How to be a better CxA

Top 12 tips that commissioning agents (CxA) need to know to do their jobs better.


Field verify sensor locations and addressing through the BAS. This wall sensor was not relocated properly during a renovation. Courtesy: Sebesta BlombergWhat is an MEP Commissioning Giant? In short, it means you sold and executed a lot of work. But does it make you better? No, being a giant does not make you better. Being better than your competitors makes you better. Often this can make you bigger as well, but it is not guaranteed.

I’ve worked at small, family-owned commissioning firm, at a contractor, and at a mid-sized MEP firm. I now work for a Commissioning Giant. Each of these stops has taught me valuable lessons about what it takes to be an effective CxA. The journey has provided me with a unique insight into the industry. I understand what it takes, and what it means, to be better. Here are a dozen tips to help ensure you are better too.

  1. Understand your customer and their needs. You need to know how your customer defines success on a project in order to ensure you deliver it. You can’t assume to know—there is not enough time, nor enough budget. Documenting the client’s needs in an owner’s project requirements (OPR) is a great way to get the details flushed out. If this is not practical, initiate an open discussion at the kickoff meeting and document the details in the meeting minutes.
  2. Identify solutions, not just problems. Let’s be honest, many of the issues commissioning agents find on projects do not require 25 years of experience to identify. However, identifying an issue should only be the first step. The commissioning agent needs to add value to the commissioning process by assisting in resolution. If the solution is not apparent after your investigation, make sure to provide enough technical information for the project team to make an assessment of the next required step. This fosters teamwork and expedites the resolution process.
  3. Communicate effectively. In this age of electronic communication, go old school. Use the tried-and-true method of communicating with a customer—in person. When this is not possible, place a phone call. Nothing beats an open discussion. It is a great opportunity to get a read on how the project is going and how your services are being received. E-mails are nice, but too much is left open for interpretation. Instead, use e-mail as follow-up confirmation of the discussion.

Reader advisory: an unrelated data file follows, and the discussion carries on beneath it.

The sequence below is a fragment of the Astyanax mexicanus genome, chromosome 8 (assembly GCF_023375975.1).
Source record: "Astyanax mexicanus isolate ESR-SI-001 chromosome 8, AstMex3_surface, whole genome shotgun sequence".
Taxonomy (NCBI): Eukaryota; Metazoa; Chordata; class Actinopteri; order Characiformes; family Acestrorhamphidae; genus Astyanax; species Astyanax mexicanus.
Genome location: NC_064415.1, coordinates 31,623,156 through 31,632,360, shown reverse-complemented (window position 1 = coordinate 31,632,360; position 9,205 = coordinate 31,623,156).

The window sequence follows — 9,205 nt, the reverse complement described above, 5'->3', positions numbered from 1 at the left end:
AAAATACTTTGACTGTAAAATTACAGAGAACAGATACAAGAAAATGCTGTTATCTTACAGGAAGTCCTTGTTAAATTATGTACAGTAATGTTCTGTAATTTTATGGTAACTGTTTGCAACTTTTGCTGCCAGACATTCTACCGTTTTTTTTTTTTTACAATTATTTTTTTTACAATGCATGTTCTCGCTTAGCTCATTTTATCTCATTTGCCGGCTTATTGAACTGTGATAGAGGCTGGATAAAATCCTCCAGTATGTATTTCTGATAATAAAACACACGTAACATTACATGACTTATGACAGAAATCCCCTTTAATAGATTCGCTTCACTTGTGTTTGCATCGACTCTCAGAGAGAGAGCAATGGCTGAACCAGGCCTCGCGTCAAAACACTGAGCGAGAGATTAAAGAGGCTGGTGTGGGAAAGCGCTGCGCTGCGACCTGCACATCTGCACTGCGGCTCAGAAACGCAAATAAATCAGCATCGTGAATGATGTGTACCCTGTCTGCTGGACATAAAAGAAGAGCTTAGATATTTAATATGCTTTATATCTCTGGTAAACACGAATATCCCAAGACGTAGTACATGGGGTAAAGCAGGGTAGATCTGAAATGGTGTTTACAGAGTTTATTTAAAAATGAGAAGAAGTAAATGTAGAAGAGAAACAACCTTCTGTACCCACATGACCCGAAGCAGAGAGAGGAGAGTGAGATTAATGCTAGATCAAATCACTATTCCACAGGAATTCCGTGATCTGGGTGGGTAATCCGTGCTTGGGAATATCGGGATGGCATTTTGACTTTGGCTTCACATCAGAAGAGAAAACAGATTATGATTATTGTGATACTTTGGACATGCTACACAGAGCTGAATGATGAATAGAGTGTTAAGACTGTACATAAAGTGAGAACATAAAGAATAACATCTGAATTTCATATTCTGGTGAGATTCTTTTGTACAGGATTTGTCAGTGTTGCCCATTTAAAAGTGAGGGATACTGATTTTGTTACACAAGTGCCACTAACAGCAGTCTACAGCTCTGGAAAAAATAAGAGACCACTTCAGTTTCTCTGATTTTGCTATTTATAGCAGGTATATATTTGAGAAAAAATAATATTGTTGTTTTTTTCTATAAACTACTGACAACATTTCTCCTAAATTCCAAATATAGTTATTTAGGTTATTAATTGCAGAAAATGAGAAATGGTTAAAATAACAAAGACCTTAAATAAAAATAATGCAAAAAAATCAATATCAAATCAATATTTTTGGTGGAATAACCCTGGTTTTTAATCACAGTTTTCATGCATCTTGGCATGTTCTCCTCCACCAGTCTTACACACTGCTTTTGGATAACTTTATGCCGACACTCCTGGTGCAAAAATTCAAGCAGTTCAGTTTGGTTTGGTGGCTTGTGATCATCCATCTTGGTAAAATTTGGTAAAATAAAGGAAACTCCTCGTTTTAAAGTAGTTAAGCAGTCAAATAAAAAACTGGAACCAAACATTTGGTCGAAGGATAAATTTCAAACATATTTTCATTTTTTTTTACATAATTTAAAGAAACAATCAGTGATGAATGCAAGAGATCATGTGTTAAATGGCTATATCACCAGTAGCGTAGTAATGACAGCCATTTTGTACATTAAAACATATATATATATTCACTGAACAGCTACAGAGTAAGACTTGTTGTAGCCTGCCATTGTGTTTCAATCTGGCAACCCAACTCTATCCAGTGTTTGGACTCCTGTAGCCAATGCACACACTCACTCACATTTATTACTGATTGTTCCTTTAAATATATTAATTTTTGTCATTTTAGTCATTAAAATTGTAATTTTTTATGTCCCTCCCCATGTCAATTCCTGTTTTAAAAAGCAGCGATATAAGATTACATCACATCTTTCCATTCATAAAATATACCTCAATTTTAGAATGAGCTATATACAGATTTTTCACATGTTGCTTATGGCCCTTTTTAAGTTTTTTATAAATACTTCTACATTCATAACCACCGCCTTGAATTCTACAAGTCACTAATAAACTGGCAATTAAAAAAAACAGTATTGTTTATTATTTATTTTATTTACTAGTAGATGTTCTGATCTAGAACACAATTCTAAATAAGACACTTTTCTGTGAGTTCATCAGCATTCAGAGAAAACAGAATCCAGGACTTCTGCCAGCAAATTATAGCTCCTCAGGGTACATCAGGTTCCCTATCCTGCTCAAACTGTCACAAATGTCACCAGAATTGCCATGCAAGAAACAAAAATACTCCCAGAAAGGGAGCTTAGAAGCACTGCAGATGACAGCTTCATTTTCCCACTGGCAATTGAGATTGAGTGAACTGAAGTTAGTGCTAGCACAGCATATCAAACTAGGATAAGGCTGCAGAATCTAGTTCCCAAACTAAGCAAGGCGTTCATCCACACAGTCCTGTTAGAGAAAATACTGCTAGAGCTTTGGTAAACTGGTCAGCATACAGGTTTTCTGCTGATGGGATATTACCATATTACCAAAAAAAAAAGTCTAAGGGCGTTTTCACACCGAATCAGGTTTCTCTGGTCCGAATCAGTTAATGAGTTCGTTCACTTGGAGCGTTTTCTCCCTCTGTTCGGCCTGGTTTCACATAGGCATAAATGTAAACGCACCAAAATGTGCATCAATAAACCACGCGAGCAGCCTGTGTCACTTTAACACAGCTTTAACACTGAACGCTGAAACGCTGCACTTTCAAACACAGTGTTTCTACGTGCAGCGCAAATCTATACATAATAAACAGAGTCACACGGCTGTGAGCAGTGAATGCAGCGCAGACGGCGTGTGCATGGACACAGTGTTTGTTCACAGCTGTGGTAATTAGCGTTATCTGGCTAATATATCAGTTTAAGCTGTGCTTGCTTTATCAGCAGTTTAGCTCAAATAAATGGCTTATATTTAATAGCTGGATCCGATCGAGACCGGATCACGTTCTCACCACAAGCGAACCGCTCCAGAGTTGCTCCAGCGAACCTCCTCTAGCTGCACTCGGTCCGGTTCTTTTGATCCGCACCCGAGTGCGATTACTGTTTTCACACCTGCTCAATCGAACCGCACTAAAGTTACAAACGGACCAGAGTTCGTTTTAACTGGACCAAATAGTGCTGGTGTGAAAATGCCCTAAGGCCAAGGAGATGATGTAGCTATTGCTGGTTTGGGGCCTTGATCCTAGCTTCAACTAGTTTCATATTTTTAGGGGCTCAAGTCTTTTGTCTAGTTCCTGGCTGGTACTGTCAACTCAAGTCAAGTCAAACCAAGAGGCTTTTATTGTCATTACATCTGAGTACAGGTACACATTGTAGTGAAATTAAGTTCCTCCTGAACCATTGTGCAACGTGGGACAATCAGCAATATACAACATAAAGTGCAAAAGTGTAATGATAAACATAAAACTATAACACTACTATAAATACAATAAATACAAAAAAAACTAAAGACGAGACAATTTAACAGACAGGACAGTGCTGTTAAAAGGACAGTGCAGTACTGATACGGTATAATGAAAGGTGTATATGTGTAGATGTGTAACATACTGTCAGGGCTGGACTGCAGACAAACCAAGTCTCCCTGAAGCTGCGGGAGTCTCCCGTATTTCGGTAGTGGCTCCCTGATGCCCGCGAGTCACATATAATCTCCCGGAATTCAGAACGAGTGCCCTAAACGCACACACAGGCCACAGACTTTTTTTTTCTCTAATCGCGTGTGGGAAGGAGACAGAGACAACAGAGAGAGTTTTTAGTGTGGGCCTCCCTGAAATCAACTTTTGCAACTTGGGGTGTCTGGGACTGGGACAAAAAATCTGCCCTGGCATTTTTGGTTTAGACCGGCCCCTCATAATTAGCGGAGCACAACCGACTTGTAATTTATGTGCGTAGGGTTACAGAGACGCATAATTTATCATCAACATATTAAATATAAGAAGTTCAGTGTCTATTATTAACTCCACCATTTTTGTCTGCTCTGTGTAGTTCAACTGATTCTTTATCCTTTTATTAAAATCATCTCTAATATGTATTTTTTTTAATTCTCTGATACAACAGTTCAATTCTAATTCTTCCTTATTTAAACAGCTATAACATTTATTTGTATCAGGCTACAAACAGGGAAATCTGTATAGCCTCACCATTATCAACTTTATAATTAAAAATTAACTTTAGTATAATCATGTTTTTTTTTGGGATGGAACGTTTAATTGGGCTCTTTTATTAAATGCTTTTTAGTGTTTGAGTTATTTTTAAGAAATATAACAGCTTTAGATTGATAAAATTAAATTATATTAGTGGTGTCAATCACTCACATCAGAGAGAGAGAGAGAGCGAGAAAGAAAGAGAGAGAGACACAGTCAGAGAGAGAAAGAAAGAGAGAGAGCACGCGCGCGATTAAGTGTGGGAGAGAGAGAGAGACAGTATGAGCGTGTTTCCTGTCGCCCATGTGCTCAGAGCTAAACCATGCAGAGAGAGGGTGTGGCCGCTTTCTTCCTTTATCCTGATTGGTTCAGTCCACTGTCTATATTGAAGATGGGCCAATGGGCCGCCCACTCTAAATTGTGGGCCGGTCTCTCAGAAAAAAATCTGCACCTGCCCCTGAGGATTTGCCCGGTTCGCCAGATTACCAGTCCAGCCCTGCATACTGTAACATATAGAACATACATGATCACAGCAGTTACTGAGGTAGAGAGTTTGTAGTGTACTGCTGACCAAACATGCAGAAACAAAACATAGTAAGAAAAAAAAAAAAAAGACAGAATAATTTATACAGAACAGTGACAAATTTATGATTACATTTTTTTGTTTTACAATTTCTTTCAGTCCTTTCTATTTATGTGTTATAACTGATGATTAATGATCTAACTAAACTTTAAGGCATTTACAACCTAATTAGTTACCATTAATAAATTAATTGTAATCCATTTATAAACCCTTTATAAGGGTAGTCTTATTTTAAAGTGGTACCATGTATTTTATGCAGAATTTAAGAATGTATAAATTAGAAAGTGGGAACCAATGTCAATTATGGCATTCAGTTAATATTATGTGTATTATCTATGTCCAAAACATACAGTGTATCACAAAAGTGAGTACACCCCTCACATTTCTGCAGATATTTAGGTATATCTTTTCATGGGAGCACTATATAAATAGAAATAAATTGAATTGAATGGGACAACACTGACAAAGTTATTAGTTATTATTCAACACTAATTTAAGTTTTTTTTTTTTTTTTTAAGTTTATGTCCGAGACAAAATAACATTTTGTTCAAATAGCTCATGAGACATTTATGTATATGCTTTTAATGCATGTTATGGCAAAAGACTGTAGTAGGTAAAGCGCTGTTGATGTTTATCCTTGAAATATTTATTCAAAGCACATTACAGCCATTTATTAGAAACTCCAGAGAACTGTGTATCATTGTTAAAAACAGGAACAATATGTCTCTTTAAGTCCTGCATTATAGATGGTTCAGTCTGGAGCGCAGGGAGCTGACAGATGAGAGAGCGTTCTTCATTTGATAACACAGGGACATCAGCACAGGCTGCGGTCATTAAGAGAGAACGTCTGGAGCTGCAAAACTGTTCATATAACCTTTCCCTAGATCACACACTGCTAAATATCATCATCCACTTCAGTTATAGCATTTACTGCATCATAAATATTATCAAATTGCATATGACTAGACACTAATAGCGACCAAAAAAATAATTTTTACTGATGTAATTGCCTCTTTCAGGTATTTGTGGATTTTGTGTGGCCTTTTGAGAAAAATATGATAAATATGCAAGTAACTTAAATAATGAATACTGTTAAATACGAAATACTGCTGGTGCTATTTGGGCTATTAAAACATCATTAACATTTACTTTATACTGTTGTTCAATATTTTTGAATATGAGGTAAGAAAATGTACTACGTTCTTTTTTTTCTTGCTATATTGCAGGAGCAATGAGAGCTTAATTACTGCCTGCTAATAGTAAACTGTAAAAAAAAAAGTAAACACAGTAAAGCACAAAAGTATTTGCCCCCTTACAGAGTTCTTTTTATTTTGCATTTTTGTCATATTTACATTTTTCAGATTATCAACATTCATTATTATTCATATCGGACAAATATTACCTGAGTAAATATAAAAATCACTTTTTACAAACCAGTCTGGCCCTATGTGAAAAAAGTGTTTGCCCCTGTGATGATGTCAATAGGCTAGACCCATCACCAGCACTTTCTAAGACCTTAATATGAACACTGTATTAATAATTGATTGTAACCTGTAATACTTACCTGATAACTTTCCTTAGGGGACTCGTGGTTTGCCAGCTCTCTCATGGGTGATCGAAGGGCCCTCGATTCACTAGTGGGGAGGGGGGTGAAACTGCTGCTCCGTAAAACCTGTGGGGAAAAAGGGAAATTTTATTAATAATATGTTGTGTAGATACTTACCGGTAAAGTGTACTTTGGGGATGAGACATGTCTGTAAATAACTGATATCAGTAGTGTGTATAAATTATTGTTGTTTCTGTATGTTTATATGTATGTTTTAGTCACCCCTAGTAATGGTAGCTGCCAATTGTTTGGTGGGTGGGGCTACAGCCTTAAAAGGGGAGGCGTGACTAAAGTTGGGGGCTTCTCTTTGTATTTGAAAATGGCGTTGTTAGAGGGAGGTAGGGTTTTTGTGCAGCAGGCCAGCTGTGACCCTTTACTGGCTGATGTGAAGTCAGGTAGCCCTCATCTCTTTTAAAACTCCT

4. Be hands on. Come to the job site and be prepared to get a little dirty. Don’t be a “paper tiger.” Documentation is important, if not essential, but so is delivering results. Use your experience to truly evaluate equipment and system operations. Don’t just check the box. Interact with the on-site contractors. Talk with them to gain an understanding of what they did and why they did it. Watch individual component operations and validate sensor outputs to verify operations; don’t just assume the BAS graphics are accurate. This level of effort can only lead to a more thorough evaluation and better results.
  5. Plan the work, work the plan. A well-developed commissioning plan is essential for communicating expectations to the project team. Often this is overlooked, as many commissioning agents just roll out a generic plan that was used on a previous project. Don’t make this mistake. The plan is the perfect tool to gain buy-in from the team members.
  6. Don’t wait for the RFP. Chances are the opportunity is lost by the time the RFP hits the street. Even if it is not, you can be sure your competitors have been in the owner’s ear by now. Being successful typically requires being out in front of the RFP. Attend trade shows, participate in professional organizations, and follow the local business journals. Network with other professionals and do what it takes to stay connected with your local industry. Remember that business development takes time and energy. You may not see the results right away. Don’t be discouraged.